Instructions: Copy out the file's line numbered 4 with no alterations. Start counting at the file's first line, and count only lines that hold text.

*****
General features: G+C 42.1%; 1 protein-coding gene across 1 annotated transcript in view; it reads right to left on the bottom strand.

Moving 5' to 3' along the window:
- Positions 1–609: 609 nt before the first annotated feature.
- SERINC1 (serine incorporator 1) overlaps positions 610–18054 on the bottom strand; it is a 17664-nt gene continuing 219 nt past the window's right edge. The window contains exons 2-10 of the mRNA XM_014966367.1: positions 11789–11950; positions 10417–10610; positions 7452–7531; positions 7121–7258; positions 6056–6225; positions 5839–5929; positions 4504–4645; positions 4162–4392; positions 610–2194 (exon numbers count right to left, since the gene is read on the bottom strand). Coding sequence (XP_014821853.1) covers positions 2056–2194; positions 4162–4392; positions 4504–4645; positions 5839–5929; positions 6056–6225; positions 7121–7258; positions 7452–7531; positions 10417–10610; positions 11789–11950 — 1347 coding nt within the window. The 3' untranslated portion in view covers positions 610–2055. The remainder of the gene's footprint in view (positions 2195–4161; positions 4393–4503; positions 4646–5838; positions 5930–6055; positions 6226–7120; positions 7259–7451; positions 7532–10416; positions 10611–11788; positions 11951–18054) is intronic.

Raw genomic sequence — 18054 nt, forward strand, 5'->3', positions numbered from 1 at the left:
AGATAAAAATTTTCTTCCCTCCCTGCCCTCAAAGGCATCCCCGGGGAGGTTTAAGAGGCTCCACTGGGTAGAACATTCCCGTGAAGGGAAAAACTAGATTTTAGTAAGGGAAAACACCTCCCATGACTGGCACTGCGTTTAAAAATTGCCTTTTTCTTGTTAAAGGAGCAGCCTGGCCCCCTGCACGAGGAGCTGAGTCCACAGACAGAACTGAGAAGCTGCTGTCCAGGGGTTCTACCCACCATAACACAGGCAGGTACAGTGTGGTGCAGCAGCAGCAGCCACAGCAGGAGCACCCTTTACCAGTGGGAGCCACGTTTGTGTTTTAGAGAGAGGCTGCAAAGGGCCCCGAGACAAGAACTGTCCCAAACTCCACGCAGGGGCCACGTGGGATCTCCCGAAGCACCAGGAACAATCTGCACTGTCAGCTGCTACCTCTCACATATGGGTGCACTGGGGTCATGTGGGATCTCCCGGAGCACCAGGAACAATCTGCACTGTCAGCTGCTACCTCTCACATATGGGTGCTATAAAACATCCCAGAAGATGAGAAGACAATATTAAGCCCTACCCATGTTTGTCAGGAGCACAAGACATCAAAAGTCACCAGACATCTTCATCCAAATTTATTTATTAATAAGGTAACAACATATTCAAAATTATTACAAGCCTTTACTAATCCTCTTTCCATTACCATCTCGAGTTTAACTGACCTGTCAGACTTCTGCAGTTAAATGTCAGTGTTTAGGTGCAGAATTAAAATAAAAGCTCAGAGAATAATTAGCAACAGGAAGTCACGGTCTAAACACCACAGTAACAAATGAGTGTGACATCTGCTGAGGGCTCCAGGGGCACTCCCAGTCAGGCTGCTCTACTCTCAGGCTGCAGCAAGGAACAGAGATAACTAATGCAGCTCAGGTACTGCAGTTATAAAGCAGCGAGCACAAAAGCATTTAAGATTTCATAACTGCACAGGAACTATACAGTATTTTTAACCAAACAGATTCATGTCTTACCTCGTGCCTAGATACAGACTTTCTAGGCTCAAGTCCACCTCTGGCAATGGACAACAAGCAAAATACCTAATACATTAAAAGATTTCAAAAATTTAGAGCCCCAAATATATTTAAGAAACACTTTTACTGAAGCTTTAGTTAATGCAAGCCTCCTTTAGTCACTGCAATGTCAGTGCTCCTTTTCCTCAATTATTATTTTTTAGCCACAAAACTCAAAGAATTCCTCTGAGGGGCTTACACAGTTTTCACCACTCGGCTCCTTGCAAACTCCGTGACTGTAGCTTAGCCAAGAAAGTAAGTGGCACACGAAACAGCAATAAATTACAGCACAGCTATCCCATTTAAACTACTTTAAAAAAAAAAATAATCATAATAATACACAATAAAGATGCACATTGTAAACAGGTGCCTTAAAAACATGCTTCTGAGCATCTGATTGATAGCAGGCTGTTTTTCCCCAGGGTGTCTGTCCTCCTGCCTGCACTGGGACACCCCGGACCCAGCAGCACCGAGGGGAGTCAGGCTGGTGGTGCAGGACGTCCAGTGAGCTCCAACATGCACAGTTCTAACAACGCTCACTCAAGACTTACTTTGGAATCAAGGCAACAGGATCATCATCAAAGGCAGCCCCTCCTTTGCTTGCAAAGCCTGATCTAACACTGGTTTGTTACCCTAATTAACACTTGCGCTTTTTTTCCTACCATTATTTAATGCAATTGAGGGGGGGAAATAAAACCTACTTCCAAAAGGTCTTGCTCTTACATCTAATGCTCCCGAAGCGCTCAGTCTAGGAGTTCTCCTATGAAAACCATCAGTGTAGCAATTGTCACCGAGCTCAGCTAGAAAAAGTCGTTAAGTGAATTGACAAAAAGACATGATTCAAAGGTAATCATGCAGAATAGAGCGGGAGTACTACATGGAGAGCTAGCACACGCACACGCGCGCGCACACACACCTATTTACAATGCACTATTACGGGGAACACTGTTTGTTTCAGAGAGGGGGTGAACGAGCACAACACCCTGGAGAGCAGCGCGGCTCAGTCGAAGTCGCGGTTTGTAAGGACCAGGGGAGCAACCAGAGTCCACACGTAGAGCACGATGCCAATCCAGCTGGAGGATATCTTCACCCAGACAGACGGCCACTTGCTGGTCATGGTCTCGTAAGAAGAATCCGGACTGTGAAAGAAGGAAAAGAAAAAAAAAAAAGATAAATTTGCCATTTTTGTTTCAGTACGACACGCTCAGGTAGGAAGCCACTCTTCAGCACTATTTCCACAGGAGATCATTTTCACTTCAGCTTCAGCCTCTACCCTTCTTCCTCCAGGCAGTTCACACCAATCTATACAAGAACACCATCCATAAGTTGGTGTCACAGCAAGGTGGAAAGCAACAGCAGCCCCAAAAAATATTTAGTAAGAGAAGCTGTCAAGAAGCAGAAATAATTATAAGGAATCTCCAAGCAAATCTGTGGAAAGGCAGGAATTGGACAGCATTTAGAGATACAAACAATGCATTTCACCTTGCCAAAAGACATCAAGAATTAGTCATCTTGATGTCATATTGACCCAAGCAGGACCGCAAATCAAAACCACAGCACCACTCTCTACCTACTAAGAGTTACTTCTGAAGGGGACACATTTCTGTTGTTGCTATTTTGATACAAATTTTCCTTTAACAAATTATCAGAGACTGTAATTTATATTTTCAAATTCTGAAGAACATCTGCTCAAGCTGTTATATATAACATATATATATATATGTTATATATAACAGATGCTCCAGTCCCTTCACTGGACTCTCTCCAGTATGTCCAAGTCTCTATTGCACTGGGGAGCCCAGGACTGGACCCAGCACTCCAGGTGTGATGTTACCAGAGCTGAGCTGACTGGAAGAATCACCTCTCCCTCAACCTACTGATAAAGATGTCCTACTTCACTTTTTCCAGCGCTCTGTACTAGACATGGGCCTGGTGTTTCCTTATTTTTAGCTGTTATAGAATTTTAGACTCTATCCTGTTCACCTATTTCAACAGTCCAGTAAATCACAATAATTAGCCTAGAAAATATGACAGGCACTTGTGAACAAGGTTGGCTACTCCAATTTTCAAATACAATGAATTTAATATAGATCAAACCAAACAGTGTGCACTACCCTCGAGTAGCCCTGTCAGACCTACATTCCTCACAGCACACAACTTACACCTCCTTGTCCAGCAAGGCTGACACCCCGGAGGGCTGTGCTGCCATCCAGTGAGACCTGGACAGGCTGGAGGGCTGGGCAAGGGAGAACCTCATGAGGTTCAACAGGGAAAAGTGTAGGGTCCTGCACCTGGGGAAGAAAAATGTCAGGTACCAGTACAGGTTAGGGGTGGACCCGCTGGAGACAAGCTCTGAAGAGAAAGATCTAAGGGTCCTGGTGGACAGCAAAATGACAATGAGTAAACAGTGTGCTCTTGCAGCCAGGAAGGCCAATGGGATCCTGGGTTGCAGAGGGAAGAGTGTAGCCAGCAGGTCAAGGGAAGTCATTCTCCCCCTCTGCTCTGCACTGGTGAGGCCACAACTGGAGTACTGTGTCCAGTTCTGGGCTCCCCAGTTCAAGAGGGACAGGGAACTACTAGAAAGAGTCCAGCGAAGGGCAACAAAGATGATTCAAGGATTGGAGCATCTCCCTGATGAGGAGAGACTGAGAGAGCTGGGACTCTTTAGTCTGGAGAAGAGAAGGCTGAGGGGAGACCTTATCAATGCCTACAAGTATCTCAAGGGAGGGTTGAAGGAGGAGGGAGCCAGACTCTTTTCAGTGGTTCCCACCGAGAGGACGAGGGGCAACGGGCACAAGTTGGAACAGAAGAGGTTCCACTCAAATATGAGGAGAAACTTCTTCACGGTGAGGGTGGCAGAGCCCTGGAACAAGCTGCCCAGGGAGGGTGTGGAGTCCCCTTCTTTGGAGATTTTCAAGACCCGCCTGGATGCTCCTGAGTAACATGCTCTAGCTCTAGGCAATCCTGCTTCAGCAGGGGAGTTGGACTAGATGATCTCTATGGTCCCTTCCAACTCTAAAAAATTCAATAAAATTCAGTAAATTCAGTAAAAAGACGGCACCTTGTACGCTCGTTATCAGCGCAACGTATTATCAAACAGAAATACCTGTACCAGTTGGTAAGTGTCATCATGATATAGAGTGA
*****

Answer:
- SERINC1 (serine incorporator 1) overlaps positions 610–18054 on the bottom strand; it is a 17664-nt gene continuing 219 nt past the window's right edge. The window contains exons 2-10 of the mRNA XM_014966367.1: positions 11789–11950; positions 10417–10610; positions 7452–7531; positions 7121–7258; positions 6056–6225; positions 5839–5929; positions 4504–4645; positions 4162–4392; positions 610–2194 (exon numbers count right to left, since the gene is read on the bottom strand). Coding sequence (XP_014821853.1) covers positions 2056–2194; positions 4162–4392; positions 4504–4645; positions 5839–5929; positions 6056–6225; positions 7121–7258; positions 7452–7531; positions 10417–10610; positions 11789–11950 — 1347 coding nt within the window. The 3' untranslated portion in view covers positions 610–2055. The remainder of the gene's footprint in view (positions 2195–4161; positions 4393–4503; positions 4646–5838; positions 5930–6055; positions 6226–7120; positions 7259–7451; positions 7532–10416; positions 10611–11788; positions 11951–18054) is intronic.